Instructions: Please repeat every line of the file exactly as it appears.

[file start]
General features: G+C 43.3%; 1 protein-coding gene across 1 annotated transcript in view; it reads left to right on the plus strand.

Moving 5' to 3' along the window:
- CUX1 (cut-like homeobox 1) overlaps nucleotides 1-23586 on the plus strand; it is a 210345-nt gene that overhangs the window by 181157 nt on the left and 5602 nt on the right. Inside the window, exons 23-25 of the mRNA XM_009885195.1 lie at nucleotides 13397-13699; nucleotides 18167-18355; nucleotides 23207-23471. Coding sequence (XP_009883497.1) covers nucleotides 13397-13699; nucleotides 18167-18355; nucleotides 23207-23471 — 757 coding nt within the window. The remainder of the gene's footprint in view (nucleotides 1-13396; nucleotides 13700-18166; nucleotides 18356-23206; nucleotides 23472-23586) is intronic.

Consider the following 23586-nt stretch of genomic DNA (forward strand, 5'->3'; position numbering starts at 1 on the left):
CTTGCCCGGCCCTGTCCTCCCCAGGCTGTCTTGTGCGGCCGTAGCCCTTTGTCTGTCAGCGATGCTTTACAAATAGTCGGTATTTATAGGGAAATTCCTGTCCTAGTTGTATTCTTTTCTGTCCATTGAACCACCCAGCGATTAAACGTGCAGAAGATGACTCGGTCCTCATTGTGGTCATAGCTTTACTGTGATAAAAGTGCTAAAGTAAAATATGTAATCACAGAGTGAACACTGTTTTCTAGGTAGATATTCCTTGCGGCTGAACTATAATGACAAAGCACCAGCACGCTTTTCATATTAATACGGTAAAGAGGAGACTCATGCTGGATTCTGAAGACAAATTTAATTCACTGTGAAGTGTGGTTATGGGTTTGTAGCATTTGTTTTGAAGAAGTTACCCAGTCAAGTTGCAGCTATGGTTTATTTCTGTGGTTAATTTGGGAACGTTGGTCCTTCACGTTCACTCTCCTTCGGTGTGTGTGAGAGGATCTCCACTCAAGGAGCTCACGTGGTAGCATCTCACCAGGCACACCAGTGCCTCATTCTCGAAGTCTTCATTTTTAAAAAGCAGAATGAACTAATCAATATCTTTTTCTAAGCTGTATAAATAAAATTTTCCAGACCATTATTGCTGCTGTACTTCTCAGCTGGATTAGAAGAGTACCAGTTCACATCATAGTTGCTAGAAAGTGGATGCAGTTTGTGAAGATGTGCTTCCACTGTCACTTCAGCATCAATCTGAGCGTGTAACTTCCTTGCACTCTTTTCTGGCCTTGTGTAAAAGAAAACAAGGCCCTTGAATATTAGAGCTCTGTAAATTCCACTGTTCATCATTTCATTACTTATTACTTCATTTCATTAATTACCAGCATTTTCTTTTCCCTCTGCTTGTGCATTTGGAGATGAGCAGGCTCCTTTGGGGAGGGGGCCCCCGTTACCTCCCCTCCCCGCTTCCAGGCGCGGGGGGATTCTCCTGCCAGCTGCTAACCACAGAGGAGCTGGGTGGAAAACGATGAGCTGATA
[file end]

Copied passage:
General features: G+C 43.3%; 1 protein-coding gene across 1 annotated transcript in view; it reads left to right on the plus strand.

Moving 5' to 3' along the window:
- CUX1 (cut-like homeobox 1) overlaps nucleotides 1-23586 on the plus strand; it is a 210345-nt gene that overhangs the window by 181157 nt on the left and 5602 nt on the right. Inside the window, exons 23-25 of the mRNA XM_009885195.1 lie at nucleotides 13397-13699; nucleotides 18167-18355; nucleotides 23207-23471. Coding sequence (XP_009883497.1) covers nucleotides 13397-13699; nucleotides 18167-18355; nucleotides 23207-23471 — 757 coding nt within the window. The remainder of the gene's footprint in view (nucleotides 1-13396; nucleotides 13700-18166; nucleotides 18356-23206; nucleotides 23472-23586) is intronic.

Consider the following 23586-nt stretch of genomic DNA (forward strand, 5'->3'; position numbering starts at 1 on the left):
CTTGCCCGGCCCTGTCCTCCCCAGGCTGTCTTGTGCGGCCGTAGCCCTTTGTCTGTCAGCGATGCTTTACAAATAGTCGGTATTTATAGGGAAATTCCTGTCCTAGTTGTATTCTTTTCTGTCCATTGAACCACCCAGCGATTAAACGTGCAGAAGATGACTCGGTCCTCATTGTGGTCATAGCTTTACTGTGATAAAAGTGCTAAAGTAAAATATGTAATCACAGAGTGAACACTGTTTTCTAGGTAGATATTCCTTGCGGCTGAACTATAATGACAAAGCACCAGCACGCTTTTCATATTAATACGGTAAAGAGGAGACTCATGCTGGATTCTGAAGACAAATTTAATTCACTGTGAAGTGTGGTTATGGGTTTGTAGCATTTGTTTTGAAGAAGTTACCCAGTCAAGTTGCAGCTATGGTTTATTTCTGTGGTTAATTTGGGAACGTTGGTCCTTCACGTTCACTCTCCTTCGGTGTGTGTGAGAGGATCTCCACTCAAGGAGCTCACGTGGTAGCATCTCACCAGGCACACCAGTGCCTCATTCTCGAAGTCTTCATTTTTAAAAAGCAGAATGAACTAATCAATATCTTTTTCTAAGCTGTATAAATAAAATTTTCCAGACCATTATTGCTGCTGTACTTCTCAGCTGGATTAGAAGAGTACCAGTTCACATCATAGTTGCTAGAAAGTGGATGCAGTTTGTGAAGATGTGCTTCCACTGTCACTTCAGCATCAATCTGAGCGTGTAACTTCCTTGCACTCTTTTCTGGCCTTGTGTAAAAGAAAACAAGGCCCTTGAATATTAGAGCTCTGTAAATTCCACTGTTCATCATTTCATTACTTATTACTTCATTTCATTAATTACCAGCATTTTCTTTTCCCTCTGCTTGTGCATTTGGAGATGAGCAGGCTCCTTTGGGGAGGGGGCCCCCGTTACCTCCCCTCCCCGCTTCCAGGCGCGGGGGGATTCTCCTGCCAGCTGCTAACCACAGAGGAGCTGGGTGGAAAACGATGAGCTGATA